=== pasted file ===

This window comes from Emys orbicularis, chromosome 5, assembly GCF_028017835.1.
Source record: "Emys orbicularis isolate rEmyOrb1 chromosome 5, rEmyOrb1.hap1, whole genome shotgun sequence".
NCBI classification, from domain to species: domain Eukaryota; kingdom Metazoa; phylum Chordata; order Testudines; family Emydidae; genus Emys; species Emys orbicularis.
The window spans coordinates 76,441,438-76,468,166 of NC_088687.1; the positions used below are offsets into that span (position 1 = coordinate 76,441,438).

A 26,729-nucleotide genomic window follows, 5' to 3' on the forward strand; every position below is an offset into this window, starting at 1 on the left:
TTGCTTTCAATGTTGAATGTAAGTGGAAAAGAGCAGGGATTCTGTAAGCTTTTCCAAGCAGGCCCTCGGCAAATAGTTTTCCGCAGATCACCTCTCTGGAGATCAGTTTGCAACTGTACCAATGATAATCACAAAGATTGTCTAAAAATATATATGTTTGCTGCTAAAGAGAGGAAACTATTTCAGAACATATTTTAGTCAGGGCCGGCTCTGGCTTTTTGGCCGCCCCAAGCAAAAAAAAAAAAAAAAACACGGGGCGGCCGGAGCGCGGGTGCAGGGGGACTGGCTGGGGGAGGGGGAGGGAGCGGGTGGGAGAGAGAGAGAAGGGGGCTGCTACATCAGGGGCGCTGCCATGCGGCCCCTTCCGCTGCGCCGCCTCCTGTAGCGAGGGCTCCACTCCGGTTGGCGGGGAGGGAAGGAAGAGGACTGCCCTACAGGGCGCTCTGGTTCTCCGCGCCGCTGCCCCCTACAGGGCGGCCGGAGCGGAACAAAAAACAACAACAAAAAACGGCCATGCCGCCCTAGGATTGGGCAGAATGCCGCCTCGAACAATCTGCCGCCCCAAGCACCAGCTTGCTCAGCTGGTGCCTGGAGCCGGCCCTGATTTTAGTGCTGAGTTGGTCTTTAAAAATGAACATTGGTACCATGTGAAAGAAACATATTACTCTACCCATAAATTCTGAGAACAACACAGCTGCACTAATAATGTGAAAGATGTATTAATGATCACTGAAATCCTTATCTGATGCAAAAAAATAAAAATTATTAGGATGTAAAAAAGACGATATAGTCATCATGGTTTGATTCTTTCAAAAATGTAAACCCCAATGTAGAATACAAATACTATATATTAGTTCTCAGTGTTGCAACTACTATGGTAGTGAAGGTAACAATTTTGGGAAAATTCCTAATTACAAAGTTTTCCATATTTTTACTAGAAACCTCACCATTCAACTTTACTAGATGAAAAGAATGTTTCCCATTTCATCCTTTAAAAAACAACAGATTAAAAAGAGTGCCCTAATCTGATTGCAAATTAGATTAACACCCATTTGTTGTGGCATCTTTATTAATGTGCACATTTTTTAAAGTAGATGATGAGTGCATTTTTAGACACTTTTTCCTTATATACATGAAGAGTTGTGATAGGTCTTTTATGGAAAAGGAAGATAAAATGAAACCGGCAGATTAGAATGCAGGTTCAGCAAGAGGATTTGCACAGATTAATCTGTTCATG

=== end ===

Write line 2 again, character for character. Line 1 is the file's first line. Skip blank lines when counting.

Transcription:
Source record: "Emys orbicularis isolate rEmyOrb1 chromosome 5, rEmyOrb1.hap1, whole genome shotgun sequence".